- Terry Blount, ESPN Staff Writer
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RENTON, Wash. -- A 15-3 record and a spot in the Super Bowl isn’t too bad for a bunch of underappreciated guys with a chip on their shoulder.
Seattle cornerback Richard Sherman was a fifth-round draft pick, something that still eats at him. Receiver Doug Baldwin wasn’t drafted at all, something that led to his nickname -- ADB: Angry Doug Baldwin.
“I don’t have a chip on my shoulder,” Baldwin said last week. “I have a boulder on my shoulder.”
Quarterback Russell Wilson didn’t get selected until the third round because many experts said he was too short (5-foot-11) to make it as an NFL starter.
All of them are starters for Super Bowl-bound Seattle, but they aren’t the only Seahawks who have been undervalued (in their eyes, at least) for the skills they possess.
Despite everything they’ve accomplished this season, the Seahawks still believe they don’t get the respect they deserve. And it’s not a coincidence they ended up with Seattle.
“We’ve really chosen guys that have a feeling that they got something to prove," Seahawks coach Pete Carroll said. “I think we’re all like that. [Seahawks general manager] John [Schneider] is like that. I feel like that. We all kind of feel like that. It’s made a little bit of a chip-on-the-shoulder kind of mentality around here.”
The Seahawks have been built with players other teams overlooked, undervalued or didn’t want. These guys play with that chip at all times, which is exactly what the Seahawks' brain trust wanted.
“Our guys have tremendous resiliency to be successful,’’ Carroll said. “That makeup drives them. That’s really what we’re looking for.”
Three of the top players on the Seattle defensive line -- Michael Bennett, Chris Clemons and Tony McDaniel -- were not drafted out of college. Even the Seahawks gave up on Bennett as a rookie in 2009 when they released him, but he was signed as a free agent last spring and has been Seattle's best defensive lineman this season.
On the offensive line, starting right guard J.R. Sweezy was a seventh-round pick who played on the D-line at North Carolina State.
Receiver Jermaine Kearse, who caught the 35-yard TD pass Sunday that gave Seattle the lead in the fourth quarter in the NFC Championship Game, was not drafted out of the University of Washington.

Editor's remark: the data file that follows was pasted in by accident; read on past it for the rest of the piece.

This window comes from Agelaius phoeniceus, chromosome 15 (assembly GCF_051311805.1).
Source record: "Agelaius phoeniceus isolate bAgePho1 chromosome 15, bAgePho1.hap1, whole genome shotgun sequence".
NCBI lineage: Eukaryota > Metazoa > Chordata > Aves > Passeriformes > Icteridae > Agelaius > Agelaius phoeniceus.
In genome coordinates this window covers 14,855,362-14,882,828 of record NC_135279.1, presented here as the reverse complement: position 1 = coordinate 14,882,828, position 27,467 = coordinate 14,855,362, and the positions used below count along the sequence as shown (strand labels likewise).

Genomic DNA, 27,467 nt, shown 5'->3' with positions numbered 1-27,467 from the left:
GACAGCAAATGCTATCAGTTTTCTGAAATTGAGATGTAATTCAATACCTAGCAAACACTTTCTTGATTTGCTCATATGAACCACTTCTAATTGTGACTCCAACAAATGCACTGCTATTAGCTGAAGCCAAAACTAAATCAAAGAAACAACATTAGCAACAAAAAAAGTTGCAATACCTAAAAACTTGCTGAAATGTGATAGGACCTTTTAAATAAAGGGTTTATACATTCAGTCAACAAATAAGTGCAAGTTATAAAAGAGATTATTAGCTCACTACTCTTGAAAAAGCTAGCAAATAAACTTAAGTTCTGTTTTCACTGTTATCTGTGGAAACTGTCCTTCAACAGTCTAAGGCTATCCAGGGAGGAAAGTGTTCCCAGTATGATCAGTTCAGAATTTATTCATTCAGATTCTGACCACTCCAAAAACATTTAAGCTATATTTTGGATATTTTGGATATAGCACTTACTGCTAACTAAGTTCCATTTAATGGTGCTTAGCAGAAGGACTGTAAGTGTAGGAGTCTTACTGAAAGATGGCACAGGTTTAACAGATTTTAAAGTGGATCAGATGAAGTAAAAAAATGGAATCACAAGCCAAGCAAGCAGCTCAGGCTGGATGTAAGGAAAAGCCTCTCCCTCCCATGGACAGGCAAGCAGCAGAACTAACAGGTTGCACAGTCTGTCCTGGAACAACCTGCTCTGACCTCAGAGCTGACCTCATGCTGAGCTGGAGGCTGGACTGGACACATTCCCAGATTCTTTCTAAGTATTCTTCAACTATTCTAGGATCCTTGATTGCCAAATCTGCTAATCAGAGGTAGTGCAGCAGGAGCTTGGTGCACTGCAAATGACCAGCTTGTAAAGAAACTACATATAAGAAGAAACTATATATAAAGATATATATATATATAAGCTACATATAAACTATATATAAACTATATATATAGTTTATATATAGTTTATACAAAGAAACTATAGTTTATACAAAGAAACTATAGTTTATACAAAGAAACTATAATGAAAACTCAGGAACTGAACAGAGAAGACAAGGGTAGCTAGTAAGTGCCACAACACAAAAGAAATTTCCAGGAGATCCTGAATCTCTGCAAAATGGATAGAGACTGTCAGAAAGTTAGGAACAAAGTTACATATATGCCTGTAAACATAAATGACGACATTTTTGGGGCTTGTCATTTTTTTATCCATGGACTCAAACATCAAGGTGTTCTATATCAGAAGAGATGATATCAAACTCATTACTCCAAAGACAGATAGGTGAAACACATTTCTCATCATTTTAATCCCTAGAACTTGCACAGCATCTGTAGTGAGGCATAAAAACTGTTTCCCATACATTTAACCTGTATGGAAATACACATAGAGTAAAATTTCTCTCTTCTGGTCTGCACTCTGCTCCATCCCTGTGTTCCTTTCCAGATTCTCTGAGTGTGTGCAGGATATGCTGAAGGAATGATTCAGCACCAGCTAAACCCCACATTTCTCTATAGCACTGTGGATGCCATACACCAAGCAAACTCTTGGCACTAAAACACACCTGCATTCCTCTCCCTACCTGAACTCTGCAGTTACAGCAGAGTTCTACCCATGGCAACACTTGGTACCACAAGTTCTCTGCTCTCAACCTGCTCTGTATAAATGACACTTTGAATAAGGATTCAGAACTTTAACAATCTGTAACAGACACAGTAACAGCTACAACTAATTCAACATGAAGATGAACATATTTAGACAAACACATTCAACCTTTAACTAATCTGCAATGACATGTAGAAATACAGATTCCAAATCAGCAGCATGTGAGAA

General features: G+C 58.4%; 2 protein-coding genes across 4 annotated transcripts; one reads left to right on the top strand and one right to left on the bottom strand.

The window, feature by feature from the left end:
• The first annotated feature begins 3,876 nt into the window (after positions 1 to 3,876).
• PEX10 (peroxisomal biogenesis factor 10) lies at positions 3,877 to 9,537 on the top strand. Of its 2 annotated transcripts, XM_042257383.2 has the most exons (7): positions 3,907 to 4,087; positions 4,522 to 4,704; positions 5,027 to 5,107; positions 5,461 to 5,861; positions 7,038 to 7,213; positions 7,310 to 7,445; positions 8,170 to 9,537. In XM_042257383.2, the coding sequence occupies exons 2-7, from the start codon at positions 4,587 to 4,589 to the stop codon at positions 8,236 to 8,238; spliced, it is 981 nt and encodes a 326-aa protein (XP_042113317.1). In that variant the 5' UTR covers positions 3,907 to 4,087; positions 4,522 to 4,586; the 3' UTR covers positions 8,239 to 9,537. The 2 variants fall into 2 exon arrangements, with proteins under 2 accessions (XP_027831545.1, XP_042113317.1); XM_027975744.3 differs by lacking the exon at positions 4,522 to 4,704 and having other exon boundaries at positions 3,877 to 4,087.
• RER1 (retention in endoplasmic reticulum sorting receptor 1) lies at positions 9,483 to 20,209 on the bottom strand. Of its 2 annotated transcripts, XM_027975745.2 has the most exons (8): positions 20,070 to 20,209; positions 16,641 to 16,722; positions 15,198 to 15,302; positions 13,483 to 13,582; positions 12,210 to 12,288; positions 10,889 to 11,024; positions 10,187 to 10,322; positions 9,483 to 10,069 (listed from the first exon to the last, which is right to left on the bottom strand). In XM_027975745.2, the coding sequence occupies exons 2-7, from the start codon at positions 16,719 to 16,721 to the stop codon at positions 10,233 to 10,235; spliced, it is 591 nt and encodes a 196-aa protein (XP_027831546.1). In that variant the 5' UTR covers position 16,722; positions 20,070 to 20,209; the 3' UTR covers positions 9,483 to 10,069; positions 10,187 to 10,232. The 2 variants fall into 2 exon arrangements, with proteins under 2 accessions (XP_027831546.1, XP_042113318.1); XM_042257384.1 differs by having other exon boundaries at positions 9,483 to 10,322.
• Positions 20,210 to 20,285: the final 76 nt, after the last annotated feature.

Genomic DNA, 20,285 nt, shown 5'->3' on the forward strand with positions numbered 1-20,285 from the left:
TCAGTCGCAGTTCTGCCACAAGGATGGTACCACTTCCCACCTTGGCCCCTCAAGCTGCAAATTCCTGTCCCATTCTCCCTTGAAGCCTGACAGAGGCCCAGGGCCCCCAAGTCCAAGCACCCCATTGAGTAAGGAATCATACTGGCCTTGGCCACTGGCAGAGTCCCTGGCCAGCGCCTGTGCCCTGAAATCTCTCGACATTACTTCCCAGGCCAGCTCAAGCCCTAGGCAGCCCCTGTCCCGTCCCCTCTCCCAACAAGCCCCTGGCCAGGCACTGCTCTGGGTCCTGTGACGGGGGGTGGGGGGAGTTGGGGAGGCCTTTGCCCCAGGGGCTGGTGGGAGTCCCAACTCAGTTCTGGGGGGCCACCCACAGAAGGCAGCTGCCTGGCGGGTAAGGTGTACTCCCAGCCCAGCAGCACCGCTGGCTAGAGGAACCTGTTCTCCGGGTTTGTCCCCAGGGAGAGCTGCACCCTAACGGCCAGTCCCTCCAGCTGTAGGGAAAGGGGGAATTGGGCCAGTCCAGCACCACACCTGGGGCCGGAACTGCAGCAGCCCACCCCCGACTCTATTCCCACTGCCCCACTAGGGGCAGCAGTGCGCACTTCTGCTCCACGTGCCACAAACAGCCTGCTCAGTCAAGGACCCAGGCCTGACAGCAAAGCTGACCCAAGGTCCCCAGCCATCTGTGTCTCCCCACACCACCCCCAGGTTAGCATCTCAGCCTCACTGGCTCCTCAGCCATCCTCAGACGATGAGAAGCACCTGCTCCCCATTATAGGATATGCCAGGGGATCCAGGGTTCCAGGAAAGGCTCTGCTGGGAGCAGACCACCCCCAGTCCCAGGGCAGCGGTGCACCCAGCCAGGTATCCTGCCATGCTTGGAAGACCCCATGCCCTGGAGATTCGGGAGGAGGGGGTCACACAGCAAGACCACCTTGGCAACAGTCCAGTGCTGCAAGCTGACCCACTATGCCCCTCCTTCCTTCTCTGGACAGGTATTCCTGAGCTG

All of them have proved that some people were dead wrong about their capabilities as NFL players, and they all have that chip. But Carroll prefers a different description.
“I think grit is a better word,” Carroll said. “The guys that have a chip on their shoulder are made up that way. But I’ve come to believe that grit is the key factor in deciding success and maybe overcoming shortcomings and stuff like that.
“The guys that have the grit, they’re the ones that you’re looking for. It’s that competitiveness, that mentality of there’s no obstacle too big. They never give in to the thought that they can’t win.”
They also constantly defend each other. One of Sherman’s many pet peeves is the unending criticism of Seattle's receivers. Sherman’s postgame comments Sunday became national news, but no one was talking about his praise of Baldwin after the receiver caught six passes for 106 yards in Seattle's 23-17 victory over the 49ers.
“Doug Baldwin is one of the best receivers in this league.” Sherman said. “You can quote me on that. He showed up big-time for us in this game. I think a lot of people throw our receivers under the rug, but they do everything our team needs them to do.”
Carroll believes that constant desire to prove their worth leads to a better competitive environment.
“That competitiveness is something I recognized in my second year here ," Carroll said. “We had a bunch of guys that understood what that meant. We’ve kind of built on that in some ways.
“We’re a very, very competitive group. They understand the value of that and how it’s going to get us where we want to go. It’s a very powerful feeling we have.”
To reach that point, Carroll and Schneider were willing to take chances on players other teams might have overlooked or disregarded. It’s one reason some people say Carroll is more open-minded than most coaches.
“I look at it more competitively than I do open-minded,” Carroll said. “I understand why you say that, but I think it’s a little bit different way of looking at it. I don’t want to miss out on somebody because maybe they’re not like me. I’m OK with that. I’m just trying to figure out where they fit in and if they can help us.”